• The OSLC community collaborates to manage all activity around OSLC. Participants provide a wide range of interests, expertise and participation. They have a growing list of OSLC implementations from IBM and other companies. They have completed specifications for many different domains.
  • The OSLC website at open-services.net is your one stop location for learning, adopting and participating in OSLC. You ’ ll find tools, tutorials and references to help you adopt the specifications, you can browse the current specifications and see available software. You can catch up with what ’ s new in the community, and you can get involved in writing, reviewing and implementing specifications through the workgroups.


  • 1. An Introduction to OSLC and Linked DataOSLC: Lifecycle integration inspired by the web
  • 2. Objectives and Pre-requisitesObjectives:  You will gain an understanding of the OSLC community, linked data, and the OSLC specifications – OSLC = Open Services for Lifecycle CollaborationPre-requisites:  noneRecommended reading:1. http://www.linkeddatatools.com/introducing-rdf2. http://3roundstones.com/linked-data-101/linked-data-tu 2
  • 3. What’s nextThe OSLC communityLinked data and RDFAn exampleThe OSLC specifications 3
  • 4. The Integration Problem Point-to-point Monocultures Maintenance, management, Integrations lock you in and change costs go up over time don’t scale Ongoing and unexpected costs drain resources End-user productivity suffers: End-user productivity suffers: Either stuck with the wrong tool, Either stuck with the wrong tool, stuck doing manual integration; stuck doing manual integration; often stuck doing both often stuck doing both Creating new Past choices integrations is restrict present Integrations consume more of the IT budget: Integrations consume more of the IT budget: unpredictable action and integration failures are the top 2 causes integration failures are the top 2 causes future vision of software project delays* of software project delays* More limited ability to respond to change More limited ability to respond to change Constrained by exhausted IT budget and lower productivity Constrained by exhausted IT budget and lower productivity * Commissioned study conducted by Forrester Consulting on behalf of IBM. 4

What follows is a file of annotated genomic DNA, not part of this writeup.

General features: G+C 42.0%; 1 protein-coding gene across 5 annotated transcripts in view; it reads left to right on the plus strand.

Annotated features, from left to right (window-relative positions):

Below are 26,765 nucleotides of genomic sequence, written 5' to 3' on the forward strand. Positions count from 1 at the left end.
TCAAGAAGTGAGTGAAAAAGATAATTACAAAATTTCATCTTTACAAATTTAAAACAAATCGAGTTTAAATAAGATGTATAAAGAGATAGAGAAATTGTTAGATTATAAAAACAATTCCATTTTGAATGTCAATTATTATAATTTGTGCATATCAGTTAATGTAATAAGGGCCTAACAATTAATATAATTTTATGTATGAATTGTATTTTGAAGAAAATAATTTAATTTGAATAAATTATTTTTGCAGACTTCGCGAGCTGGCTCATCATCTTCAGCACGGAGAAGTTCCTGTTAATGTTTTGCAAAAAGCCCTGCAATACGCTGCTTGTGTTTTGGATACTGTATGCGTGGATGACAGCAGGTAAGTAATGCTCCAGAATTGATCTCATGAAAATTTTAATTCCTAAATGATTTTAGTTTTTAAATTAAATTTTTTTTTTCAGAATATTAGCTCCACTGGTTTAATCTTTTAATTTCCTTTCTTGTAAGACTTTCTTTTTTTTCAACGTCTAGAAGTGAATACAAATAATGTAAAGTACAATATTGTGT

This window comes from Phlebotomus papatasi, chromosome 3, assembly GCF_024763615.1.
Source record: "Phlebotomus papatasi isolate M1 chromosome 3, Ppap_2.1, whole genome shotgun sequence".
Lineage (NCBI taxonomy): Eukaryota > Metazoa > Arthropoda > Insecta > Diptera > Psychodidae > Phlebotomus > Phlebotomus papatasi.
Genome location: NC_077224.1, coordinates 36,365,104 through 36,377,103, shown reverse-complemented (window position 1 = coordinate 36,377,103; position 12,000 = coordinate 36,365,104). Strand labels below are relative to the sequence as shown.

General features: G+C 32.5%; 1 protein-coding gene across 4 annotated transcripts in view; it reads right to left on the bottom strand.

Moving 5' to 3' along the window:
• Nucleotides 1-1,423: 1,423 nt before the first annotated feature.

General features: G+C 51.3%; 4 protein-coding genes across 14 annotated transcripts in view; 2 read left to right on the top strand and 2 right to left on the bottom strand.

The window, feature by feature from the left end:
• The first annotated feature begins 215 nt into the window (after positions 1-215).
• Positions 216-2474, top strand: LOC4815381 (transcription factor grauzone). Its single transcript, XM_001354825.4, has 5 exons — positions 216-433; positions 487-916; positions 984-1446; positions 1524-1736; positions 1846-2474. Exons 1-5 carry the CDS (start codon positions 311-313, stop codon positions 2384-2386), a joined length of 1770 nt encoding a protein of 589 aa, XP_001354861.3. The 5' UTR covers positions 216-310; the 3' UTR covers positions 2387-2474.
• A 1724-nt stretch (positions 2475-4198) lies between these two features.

• 5. OSLC and Open Community: open collaboration, better integration Identify Iterate on Scenarios working drafts Call it a Gain technical specification consensus, http://open-services.net 5
  • 6. The Basics: What is OSLC, and why should I care? OSLC is an open community building practical specifications for integrating software OSLC is beneficial to many stakeholders6
  • 7. OSLC’s Simple Solution Users can work seamlessly across their tools Architecture of the Web Standard Interfaces Automation Linked Data “Just Enough” integration Increased reuse Increased traceability Monitoring Decreased maintenance costs Better visibility OSLC is an open and scalable approach to lifecycle integration. It simplifies key integration scenarios across heterogeneous tools7
  • 8. OSLC’s Big Picture Tests, Libraries, Samples, Examples, The Resource Reference Implementations for OSLC Implementers FFuu ut tu rr OSLL eeHoome OS C H me o CSpp S eec off c De Dev v LINKED DATA PLATFORM WORKING GROUP Open Services for Lifecycle Collaboration Lifecycle integration inspired by the web Scenario-driven & Solution-oriented Leading choice for strategic integration technology Generally applicable: specs available for many domains covering ALM, DevOps, ISM, and PLM Inspired by the web Free to use and share Changing the industry OSLC: Proven Open Innovative8